Deputy First Minister Michelle O’Neill has said that she stands over her actions in attending Bobby Storey’s funeral in Andersonstown yesterday.
The Sinn Féin Vice-President has been criticised in some quarters after several thousand people lined the streets to pay their respects to the veteran republican who died last week. Ms O'Neill was part of the funeral cortege.
Facing questions from MLAs during a sitting of the Committee of the Executive Office – alongside First Minister Arlene Foster – Ms O’Neill said that if the organisers hadn’t provided online streaming of the funeral that the number in attendance could have been even larger. She revealed that 250,000 watched the funeral online.
Ms O'Neill said she brought in the Covid-19 regulations surrounding funerals and “I believe in the regulations”.
The Deputy First Minister said: “So in terms of what was in the gift of the organisers of the funeral yesterday, obviously church services, chapels, Masses are now reinstated. We have done a lot of really good work with the Church leaders around that partnership approach and how we can actually manage this and how we can have proper social distancing in place.
“In terms of the Requiem Mass that I was invited to by the family, and it was my pleasure to attend, that was all done in terms of public health guidance, all done and worked out very meticulously with the Catholic Church in terms of the Mass itself and that Mass was socially distanced. People wore masks, it was all done in accordance with the public health guidance.
“Alongside that you also have a funeral cortege which I was also invited to participate in of up to 30 people as per the regulations and that is exactly what happened, 30 people walked behind the coffin in the funeral cortege. And then alongside that you had a ceremony at the cemetery and again 30 people, as per the cortege participated in that.”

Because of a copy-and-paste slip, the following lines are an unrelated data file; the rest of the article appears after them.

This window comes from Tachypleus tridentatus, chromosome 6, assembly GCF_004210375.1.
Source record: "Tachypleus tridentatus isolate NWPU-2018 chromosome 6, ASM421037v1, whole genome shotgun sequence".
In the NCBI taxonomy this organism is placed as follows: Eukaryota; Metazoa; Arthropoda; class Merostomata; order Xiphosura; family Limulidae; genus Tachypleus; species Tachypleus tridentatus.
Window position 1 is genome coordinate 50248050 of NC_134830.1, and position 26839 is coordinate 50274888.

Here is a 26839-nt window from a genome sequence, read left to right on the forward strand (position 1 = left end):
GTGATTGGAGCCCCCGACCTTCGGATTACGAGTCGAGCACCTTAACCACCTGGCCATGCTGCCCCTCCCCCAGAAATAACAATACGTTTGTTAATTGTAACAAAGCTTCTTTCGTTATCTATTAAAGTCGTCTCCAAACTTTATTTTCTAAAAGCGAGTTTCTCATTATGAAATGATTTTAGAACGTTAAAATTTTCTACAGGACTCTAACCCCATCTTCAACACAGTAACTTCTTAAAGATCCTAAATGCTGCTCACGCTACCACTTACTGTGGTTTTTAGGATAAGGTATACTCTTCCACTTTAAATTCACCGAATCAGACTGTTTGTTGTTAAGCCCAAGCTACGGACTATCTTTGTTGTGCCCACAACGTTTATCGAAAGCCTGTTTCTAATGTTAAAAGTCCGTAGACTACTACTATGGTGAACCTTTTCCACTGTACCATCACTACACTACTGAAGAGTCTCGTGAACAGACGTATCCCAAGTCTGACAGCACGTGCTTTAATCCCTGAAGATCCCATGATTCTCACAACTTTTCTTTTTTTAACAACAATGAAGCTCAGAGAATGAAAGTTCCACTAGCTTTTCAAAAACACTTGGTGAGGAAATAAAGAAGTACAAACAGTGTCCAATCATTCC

She said that hundreds of people lined the road as the cortege passed by and they were marshalled by stewards who ensured that they didn’t join the funeral cortege.
“I’m satisfied that my actions are within the regulations and the public health guidance. My actions I stand over and I think that it is really really important to deliver the public health message that we need to work our way through this and we are working our way through this, but for me certainly yesterday was a very emotional time as it has been for many people who have lost someone from this crisis.”
Committee chair Colin McGrath of the SDLP said that his party would have “loved to have a cortege for John Dallat – a true Irish patriot”. The SDLP MLA from East Derry died in May.
Ms O’Neill said that funeral restrictions had changed since then and that "we are now in a different space”.
DUP MLA Christopher Stalford said the Deputy First Minister’s “credibility is shot”. He clashed with Ms O’Neill over existing funeral guidance and the number of people permitted to attend church funerals.
“I do not believe that the body of public opinion is with you on this one,” he added.
First Minister Arlene Foster said she was unable to attend funerals during Covid-19 restrictions, saying that she believed the credibility of the message relating to social distancing had been damaged “as a result of yesterday”.